Staples High School has traditionally one of the strongest athletic departments in the state, with hosts of local and state titles to go along with producing Division I athletes on a consistent basis.

The success generates media coverage from local and afar. Several groups within the school - Inkings, the TV and radio departments - have always been valuable to the Staples sports scene, and the trio continues to deliver at high level.

The radio station, WWPT Wrecker Radio, hopes to earn another John Drury Award this fall. The Drury’s are a collection of national high school radio awards with several subcategories. The station has placed in the top three in the last several seasons, and culminates a year’s worth of hard work.

“They’ve done amazingly great,” Staples advisor Mike Zito of his sports group. “They prepare well, they do the research and they’re very technically savvy. They’ve been able to figure out a number of things, like how to set up for an away broadcast.”

The group helps deliver TV and radio broadcasts to their listeners. WWPT first went on the air more than 40 years ago, and remains one of the strongest high school radio stations in the country. The TV station went live in 2009, and recently created social media accounts only enhance their coverage.

Juniors Cooper Boardman, Zach Edelman and Jacob Bonn are valuable contributors to the station. They've all shared a passion for sports from a young age like the athletes they cover, which drives them to perform at a high level despite the traditional demands of high school.

Senior Adam Kaplan is the editor in chief of Inklings, with which he’s done sports stories with in the past. About 90 students participate with the award-winning newspaper and like WWPT Kaplan enjoys the extra work that comes with following a passion.

“I love it, it doesn't feel like a job,” said Kaplan, who hopes to pursue communications of some sort in college. “My best friends are there; sometimes it’s hard to keeping everyone on track but it’s so rewarding.”

In addition to broadcasting Staples events home and away, the station began delving into non-local events. One of the first such undertakings took place at Mohegan sun for the boys and girls Class LL basketball finals.

“I think it was December or January, we were sitting in the radio room and just thought that it would be a fun thing to do,” Boardman said. “Obviously it’s tough to get a spot in there.”

They were placed at a media table right on the baseline and enjoyed the experience of covering such a high-profile event along with the professional media.

“When we got there these people looked at us from another planet,” Edelman said. “We got one of the best tables along the baseline. Broadcasting the games was a dream come true; that’s the highest you can get at the high school level.”

Though Staples wasn’t present on championship weekend, the strength of the Wreckers programs allows the group to hone their skills. Having a unique relationship with the athletes they cover doesn’t hurt, too.

“Growing up I played as many sports as I could just so I could know the rules,” Bonn said. “Once getting to Staples it was about applying your knowledge of sports to WWPT. You’ve known Ben Casparius, who’s one of the star players, since he was six-years-old; you can tell background stories like that.”

As part of a social studies project that required a history report of a Connecticut-based company, Boardman reached out to every ESPN anchor, hoping to get a response. Jonathan Coachman was the lone one to do so, and Boardman ventured up to Bristol to interview him in a radio studio at the Worldwide Leader. He also got a tour of the facility.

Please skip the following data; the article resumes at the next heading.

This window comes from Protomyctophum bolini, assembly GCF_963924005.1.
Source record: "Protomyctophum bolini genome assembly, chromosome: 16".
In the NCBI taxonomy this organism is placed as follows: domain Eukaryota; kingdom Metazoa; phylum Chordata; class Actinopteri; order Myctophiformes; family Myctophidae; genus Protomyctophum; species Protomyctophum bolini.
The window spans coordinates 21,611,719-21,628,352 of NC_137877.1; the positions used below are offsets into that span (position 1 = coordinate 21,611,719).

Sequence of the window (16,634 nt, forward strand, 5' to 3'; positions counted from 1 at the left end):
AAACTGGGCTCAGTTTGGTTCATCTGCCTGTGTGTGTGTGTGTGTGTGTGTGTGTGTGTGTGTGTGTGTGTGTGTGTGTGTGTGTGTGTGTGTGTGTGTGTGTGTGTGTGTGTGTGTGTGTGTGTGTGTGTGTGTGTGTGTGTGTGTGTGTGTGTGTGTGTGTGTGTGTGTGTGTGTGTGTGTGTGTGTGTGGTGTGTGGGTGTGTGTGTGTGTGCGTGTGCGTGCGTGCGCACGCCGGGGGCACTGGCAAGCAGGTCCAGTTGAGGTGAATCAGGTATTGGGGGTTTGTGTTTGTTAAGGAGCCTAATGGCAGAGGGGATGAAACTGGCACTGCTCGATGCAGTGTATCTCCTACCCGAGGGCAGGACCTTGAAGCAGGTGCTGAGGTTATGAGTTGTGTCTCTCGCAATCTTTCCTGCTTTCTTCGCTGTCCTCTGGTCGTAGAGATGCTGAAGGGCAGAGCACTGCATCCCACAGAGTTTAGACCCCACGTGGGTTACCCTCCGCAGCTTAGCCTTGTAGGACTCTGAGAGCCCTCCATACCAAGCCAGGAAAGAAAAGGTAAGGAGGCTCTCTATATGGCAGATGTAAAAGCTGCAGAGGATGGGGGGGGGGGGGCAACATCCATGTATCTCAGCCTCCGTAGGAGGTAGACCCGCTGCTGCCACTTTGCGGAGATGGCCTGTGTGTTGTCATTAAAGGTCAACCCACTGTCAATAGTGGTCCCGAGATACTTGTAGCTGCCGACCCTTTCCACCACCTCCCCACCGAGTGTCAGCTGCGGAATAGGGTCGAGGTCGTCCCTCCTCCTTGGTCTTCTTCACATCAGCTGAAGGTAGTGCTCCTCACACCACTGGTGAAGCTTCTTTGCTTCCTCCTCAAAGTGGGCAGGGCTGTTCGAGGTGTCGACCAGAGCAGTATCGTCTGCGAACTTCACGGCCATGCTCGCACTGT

"It was pretty incredible just to be able to talk to him," Boardman said. "He gave me plenty of advice, and to get to sit in the SportsCenter chair was just unbelievable."

Edelman and Bonn followed that up and we able to track down several of ESPN’s personalities, including Neil Everett and Adam Schefter. All the interviews served as both a learning experience and a tool to enhance their Drury credentials. NBA player Chris Copeland was also interviewed during the period.

Zito is also a teacher at Staples and has overseen the radio and TV program at the school for more than 10 years. He is proud of the effort his current crew is putting forth.

“High school sports are important to the fabric of Staples,” Zito said. “They’re hard-working and ESPN is right in our back yard; they have goals coming in and they’re good enough to pull it off.”

Boardman spent a part of this summer at the Walter Cronkite Camp at Arizona State University. There he experienced a two-week training program -- dubbed the "Sports Broadcast Boot Camp"-- and even did play-by-play for an Arizona Diamondbacks home game.

“It was one of the most incredible experiences of my life,” Boardman said. “There were kids from all across the country; it was really cool. The dream for me is to be an MLB play-by-play announcer; to get to be able to do that at such a young age was incredible.”

The Staples media department has produced several successful sports talents in the past, including graduate and Syracuse graduate Eric Gallanty, who is now a play-by-play announcer for a minor league baseball team in New York and recently won the Jim Nantz award for the best college broadcaster in the country. Following someone that came up through the program can serve as an important lesson.

"We see what Eric is doing and we see that it's possible for us if we keep working hard," Boardman said.

Regardless of college plans, all agreed that the station in one way or another is preparing them for life’s lessons down the road.

“What we’re doing here will always help us,” Kaplan said. “Even if knowing if someone’s batting average doesn’t transcend, knowing how to communicate with people transcends to all walks of life.”